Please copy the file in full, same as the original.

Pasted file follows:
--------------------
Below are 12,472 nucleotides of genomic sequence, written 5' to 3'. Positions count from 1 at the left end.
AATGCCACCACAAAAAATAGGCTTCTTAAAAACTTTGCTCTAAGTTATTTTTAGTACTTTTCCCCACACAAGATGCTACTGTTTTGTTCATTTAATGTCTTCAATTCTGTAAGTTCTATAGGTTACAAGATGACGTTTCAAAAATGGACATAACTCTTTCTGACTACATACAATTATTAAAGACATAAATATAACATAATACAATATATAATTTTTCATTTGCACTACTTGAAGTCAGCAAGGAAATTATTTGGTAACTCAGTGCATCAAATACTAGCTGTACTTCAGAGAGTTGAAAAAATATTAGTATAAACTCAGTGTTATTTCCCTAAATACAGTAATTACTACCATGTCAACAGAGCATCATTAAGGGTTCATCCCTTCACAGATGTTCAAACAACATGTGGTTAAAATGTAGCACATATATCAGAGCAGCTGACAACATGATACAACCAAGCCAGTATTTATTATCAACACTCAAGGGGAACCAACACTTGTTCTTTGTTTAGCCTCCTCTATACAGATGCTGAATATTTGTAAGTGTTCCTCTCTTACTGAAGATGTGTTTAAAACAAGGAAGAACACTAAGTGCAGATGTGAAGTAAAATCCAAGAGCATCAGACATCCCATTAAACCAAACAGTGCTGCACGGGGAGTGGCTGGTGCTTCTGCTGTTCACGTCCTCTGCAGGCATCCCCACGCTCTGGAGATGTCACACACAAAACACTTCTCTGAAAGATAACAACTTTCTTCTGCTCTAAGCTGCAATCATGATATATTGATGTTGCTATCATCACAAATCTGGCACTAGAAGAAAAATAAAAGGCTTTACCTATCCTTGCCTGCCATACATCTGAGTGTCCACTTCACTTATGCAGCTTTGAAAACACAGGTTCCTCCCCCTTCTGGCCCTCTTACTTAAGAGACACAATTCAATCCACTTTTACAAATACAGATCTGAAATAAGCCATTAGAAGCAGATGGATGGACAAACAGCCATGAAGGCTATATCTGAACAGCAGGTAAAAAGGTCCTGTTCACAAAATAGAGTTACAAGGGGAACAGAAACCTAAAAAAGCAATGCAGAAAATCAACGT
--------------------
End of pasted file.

Below are 12,472 nucleotides of genomic sequence, written 5' to 3'. Positions count from 1 at the left end.
AATGCCACCACAAAAAATAGGCTTCTTAAAAACTTTGCTCTAAGTTATTTTTAGTACTTTTCCCCACACAAGATGCTACTGTTTTGTTCATTTAATGTCTTCAATTCTGTAAGTTCTATAGGTTACAAGATGACGTTTCAAAAATGGACATAACTCTTTCTGACTACATACAATTATTAAAGACATAAATATAACATAATACAATATATAATTTTTCATTTGCACTACTTGAAGTCAGCAAGGAAATTATTTGGTAACTCAGTGCATCAAATACTAGCTGTACTTCAGAGAGTTGAAAAAATATTAGTATAAACTCAGTGTTATTTCCCTAAATACAGTAATTACTACCATGTCAACAGAGCATCATTAAGGGTTCATCCCTTCACAGATGTTCAAACAACATGTGGTTAAAATGTAGCACATATATCAGAGCAGCTGACAACATGATACAACCAAGCCAGTATTTATTATCAACACTCAAGGGGAACCAACACTTGTTCTTTGTTTAGCCTCCTCTATACAGATGCTGAATATTTGTAAGTGTTCCTCTCTTACTGAAGATGTGTTTAAAACAAGGAAGAACACTAAGTGCAGATGTGAAGTAAAATCCAAGAGCATCAGACATCCCATTAAACCAAACAGTGCTGCACGGGGAGTGGCTGGTGCTTCTGCTGTTCACGTCCTCTGCAGGCATCCCCACGCTCTGGAGATGTCACACACAAAACACTTCTCTGAAAGATAACAACTTTCTTCTGCTCTAAGCTGCAATCATGATATATTGATGTTGCTATCATCACAAATCTGGCACTAGAAGAAAAATAAAAGGCTTTACCTATCCTTGCCTGCCATACATCTGAGTGTCCACTTCACTTATGCAGCTTTGAAAACACAGGTTCCTCCCCCTTCTGGCCCTCTTACTTAAGAGACACAATTCAATCCACTTTTACAAATACAGATCTGAAATAAGCCATTAGAAGCAGATGGATGGACAAACAGCCATGAAGGCTATATCTGAACAGCAGGTAAAAAGGTCCTGTTCACAAAATAGAGTTACAAGGGGAACAGAAACCTAAAAAAGCAATGCAGAAAATCAACGT